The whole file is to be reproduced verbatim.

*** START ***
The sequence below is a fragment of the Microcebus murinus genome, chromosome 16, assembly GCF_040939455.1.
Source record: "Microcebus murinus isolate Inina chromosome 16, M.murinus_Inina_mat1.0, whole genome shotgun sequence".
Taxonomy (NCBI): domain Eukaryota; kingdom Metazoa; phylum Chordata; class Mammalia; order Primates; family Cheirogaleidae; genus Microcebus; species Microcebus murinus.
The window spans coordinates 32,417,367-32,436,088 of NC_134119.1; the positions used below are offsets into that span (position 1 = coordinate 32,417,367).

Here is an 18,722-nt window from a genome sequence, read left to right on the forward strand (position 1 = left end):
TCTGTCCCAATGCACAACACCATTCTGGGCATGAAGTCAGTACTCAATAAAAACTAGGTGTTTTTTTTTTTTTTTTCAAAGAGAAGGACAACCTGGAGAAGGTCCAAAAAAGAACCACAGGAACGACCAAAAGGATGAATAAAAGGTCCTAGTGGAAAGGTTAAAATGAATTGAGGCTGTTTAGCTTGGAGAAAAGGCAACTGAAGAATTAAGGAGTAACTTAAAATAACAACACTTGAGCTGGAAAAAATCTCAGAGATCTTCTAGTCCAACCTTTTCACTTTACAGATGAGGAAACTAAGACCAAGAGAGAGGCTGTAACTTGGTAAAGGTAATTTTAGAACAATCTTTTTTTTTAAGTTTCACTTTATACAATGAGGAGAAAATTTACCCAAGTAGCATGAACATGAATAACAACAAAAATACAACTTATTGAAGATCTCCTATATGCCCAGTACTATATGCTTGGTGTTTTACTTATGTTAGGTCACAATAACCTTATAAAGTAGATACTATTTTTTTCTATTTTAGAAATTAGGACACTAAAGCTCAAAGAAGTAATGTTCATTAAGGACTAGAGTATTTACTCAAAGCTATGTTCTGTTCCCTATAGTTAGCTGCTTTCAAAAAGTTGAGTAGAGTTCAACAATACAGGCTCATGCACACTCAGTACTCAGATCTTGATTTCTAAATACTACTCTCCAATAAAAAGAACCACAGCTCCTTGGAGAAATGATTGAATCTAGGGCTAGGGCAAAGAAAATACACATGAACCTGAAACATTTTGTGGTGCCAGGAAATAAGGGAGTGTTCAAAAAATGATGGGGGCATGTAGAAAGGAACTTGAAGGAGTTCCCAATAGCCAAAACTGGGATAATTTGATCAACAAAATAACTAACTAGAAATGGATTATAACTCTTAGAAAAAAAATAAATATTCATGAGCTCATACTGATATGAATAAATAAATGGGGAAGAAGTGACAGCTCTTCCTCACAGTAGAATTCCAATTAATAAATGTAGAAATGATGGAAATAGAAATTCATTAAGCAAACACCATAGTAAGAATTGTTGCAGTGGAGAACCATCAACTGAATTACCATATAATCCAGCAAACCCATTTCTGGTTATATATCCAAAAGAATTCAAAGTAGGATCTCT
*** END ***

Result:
The sequence below is a fragment of the Microcebus murinus genome, chromosome 16, assembly GCF_040939455.1.
Source record: "Microcebus murinus isolate Inina chromosome 16, M.murinus_Inina_mat1.0, whole genome shotgun sequence".
Taxonomy (NCBI): domain Eukaryota; kingdom Metazoa; phylum Chordata; class Mammalia; order Primates; family Cheirogaleidae; genus Microcebus; species Microcebus murinus.
The window spans coordinates 32,417,367-32,436,088 of NC_134119.1; the positions used below are offsets into that span (position 1 = coordinate 32,417,367).

Here is an 18,722-nt window from a genome sequence, read left to right on the forward strand (position 1 = left end):
TCTGTCCCAATGCACAACACCATTCTGGGCATGAAGTCAGTACTCAATAAAAACTAGGTGTTTTTTTTTTTTTTTTCAAAGAGAAGGACAACCTGGAGAAGGTCCAAAAAAGAACCACAGGAACGACCAAAAGGATGAATAAAAGGTCCTAGTGGAAAGGTTAAAATGAATTGAGGCTGTTTAGCTTGGAGAAAAGGCAACTGAAGAATTAAGGAGTAACTTAAAATAACAACACTTGAGCTGGAAAAAATCTCAGAGATCTTCTAGTCCAACCTTTTCACTTTACAGATGAGGAAACTAAGACCAAGAGAGAGGCTGTAACTTGGTAAAGGTAATTTTAGAACAATCTTTTTTTTTAAGTTTCACTTTATACAATGAGGAGAAAATTTACCCAAGTAGCATGAACATGAATAACAACAAAAATACAACTTATTGAAGATCTCCTATATGCCCAGTACTATATGCTTGGTGTTTTACTTATGTTAGGTCACAATAACCTTATAAAGTAGATACTATTTTTTTCTATTTTAGAAATTAGGACACTAAAGCTCAAAGAAGTAATGTTCATTAAGGACTAGAGTATTTACTCAAAGCTATGTTCTGTTCCCTATAGTTAGCTGCTTTCAAAAAGTTGAGTAGAGTTCAACAATACAGGCTCATGCACACTCAGTACTCAGATCTTGATTTCTAAATACTACTCTCCAATAAAAAGAACCACAGCTCCTTGGAGAAATGATTGAATCTAGGGCTAGGGCAAAGAAAATACACATGAACCTGAAACATTTTGTGGTGCCAGGAAATAAGGGAGTGTTCAAAAAATGATGGGGGCATGTAGAAAGGAACTTGAAGGAGTTCCCAATAGCCAAAACTGGGATAATTTGATCAACAAAATAACTAACTAGAAATGGATTATAACTCTTAGAAAAAAAATAAATATTCATGAGCTCATACTGATATGAATAAATAAATGGGGAAGAAGTGACAGCTCTTCCTCACAGTAGAATTCCAATTAATAAATGTAGAAATGATGGAAATAGAAATTCATTAAGCAAACACCATAGTAAGAATTGTTGCAGTGGAGAACCATCAACTGAATTACCATATAATCCAGCAAACCCATTTCTGGTTATATATCCAAAAGAATTCAAAGTAGGATCTCT